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Collatz Conjecture Progress

by Frog42
Tags: collatz, conjecture, progress
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Frog42
#1
May7-14, 03:28 PM
P: 1
From what I can tell off of Wikipedia and Wolfram, it doesn't look like this is currently known. Regrettably, I live in a social vacuum of mathematical pursuits, so I've come here in the hopes that someone can tell me if this is really new information or simply a retread.

Brief Collatz Conjecture refresher: Take any number. If it's odd, multiply by 3 and add 1. If it's even divide by 2. Rinse and repeat and all numbers should eventually reduce to 1.

The "Path" to 1 can be simply notated by recording the number of times you repeat the even number procedure between odd number procedures.

Example for test number 5: [4] #Notice we can then add "2,2,2..." ad infinitum to demonstrate the loop of 1-4-2-1-4-2...
Example for test number 7: [1,1,2,3,4]
Example for test number 6: [X,1,4] #Notice that starting with an even number, we record an "X" for each initial even procedure. This will make sense later.

The "Verbose Path" tracks the individual even/odd procedures performed. A "0" represents that we have not yet reached the last even procedure.

Example for test number 5: [0,0,0,0,4] #The zeros respectively indicate that the first number of the Path will not be X, 1, 2 and 3.
Example for test number 7: [0,1,1,0,2,0,0,3,0,0,0,4] #Notice we only need to discard "X" as a possibility in the beginning.
Example for test number 6: [X,0,1,0,0,0,4] #Here we lock in "X", then discard the possibility of [X,X...] with the first occurrence of "0".

The Verbose Path maps directly onto a binary representation of the test number. [Disclaimer: I read binary backwards. If you read left-to-right, it makes much more sense to have the smallest placeholder on the left and the largest on the right. That's how I taught myself to notate binary, and it's an important factor in this next part. So please keep in mind that these binary numbers are "backwards". With that in mind, we can add infinite 0's to the right of a number without changing its value.]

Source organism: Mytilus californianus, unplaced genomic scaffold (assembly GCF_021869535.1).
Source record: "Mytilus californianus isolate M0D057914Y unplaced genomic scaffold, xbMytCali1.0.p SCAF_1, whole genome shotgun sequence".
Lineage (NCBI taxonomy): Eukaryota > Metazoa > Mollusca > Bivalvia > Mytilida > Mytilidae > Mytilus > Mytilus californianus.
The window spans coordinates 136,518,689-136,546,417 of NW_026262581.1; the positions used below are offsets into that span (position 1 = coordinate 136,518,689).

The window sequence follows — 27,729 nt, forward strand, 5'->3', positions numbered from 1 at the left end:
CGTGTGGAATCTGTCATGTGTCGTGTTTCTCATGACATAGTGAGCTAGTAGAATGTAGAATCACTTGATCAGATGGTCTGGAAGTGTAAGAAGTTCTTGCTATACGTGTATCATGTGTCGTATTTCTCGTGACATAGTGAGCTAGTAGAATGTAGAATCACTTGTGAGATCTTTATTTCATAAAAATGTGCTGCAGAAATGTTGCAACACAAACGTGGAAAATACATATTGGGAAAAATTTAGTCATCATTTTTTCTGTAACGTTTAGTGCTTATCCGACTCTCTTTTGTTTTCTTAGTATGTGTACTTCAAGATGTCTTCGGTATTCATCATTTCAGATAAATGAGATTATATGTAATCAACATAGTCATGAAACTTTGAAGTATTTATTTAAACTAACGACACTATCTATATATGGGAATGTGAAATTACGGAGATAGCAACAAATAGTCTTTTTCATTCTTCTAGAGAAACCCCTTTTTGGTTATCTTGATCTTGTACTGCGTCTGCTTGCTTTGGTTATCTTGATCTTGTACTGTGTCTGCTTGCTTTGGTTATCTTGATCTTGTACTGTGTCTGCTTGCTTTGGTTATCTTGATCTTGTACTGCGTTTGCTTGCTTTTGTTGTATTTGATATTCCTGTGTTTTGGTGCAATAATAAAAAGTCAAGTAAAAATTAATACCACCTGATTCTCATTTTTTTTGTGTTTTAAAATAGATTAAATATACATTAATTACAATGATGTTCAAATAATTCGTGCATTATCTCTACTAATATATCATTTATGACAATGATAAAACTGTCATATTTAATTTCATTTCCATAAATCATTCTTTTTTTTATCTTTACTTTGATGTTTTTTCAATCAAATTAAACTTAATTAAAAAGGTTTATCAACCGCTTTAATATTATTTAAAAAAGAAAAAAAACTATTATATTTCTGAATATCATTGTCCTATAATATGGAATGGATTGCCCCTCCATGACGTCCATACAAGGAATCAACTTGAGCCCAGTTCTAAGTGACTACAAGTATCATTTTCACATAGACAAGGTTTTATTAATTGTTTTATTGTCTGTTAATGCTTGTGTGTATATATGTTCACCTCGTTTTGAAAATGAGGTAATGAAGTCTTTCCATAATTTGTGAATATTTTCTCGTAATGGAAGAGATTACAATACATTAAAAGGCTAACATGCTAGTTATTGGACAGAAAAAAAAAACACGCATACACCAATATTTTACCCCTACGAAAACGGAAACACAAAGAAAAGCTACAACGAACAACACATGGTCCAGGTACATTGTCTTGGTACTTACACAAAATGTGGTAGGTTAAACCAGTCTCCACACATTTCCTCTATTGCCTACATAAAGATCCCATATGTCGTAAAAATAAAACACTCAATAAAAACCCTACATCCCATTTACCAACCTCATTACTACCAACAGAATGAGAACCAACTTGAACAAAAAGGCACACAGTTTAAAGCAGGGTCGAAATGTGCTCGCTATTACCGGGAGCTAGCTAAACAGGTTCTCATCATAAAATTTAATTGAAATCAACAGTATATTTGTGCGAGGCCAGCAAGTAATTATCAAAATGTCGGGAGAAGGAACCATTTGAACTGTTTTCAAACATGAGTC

For instance, any binary number that begins with 10100 (5) will follow the Verbose Path of [0,0,0,0,4...]. Let's look at the Verbose Path for 101000001 (261): [0,0,0,0,4,0,2,0,0,0,4,1,1,0,2,0,0,3,0,0,0,4]. Notice the Verbose Path for 5 takes five digits to resolve to 1, so 1011 (13) will only follow the same Verbose Path for the first three places, then it will diverge: [0,0,0,3,0,0,0,4]. Now we can look at the Verbose Path for 101100001 (269) to confirm it follows the same path as 1011: [0,0,0,3,0,0,0,4,1,0,0,3,1,0,2,0,0,3,0,0,0,4].

So the "seemingly random" distribution of odd and even numbers presented by the Collatz Conjecture is determined entirely by the binary representation of the number. Next, I converted my Verbose Path's 0's to a polarity-switchable bit and represented the non-0 digits as polarity-switching 0's. I call this the "Wave Path". The last example (269) thereby becomes: [1,1,1,0,-1,-1,-1,0,0,1,1,0,0,-1,0,1,1,0,-1,-1,-1,0]. If you map these out, it forms a wave, which always ends in a perfect sine wave caused by the 1-2-4 loop, represented in Wave Path notation as [0,1,0,-1,0,1...].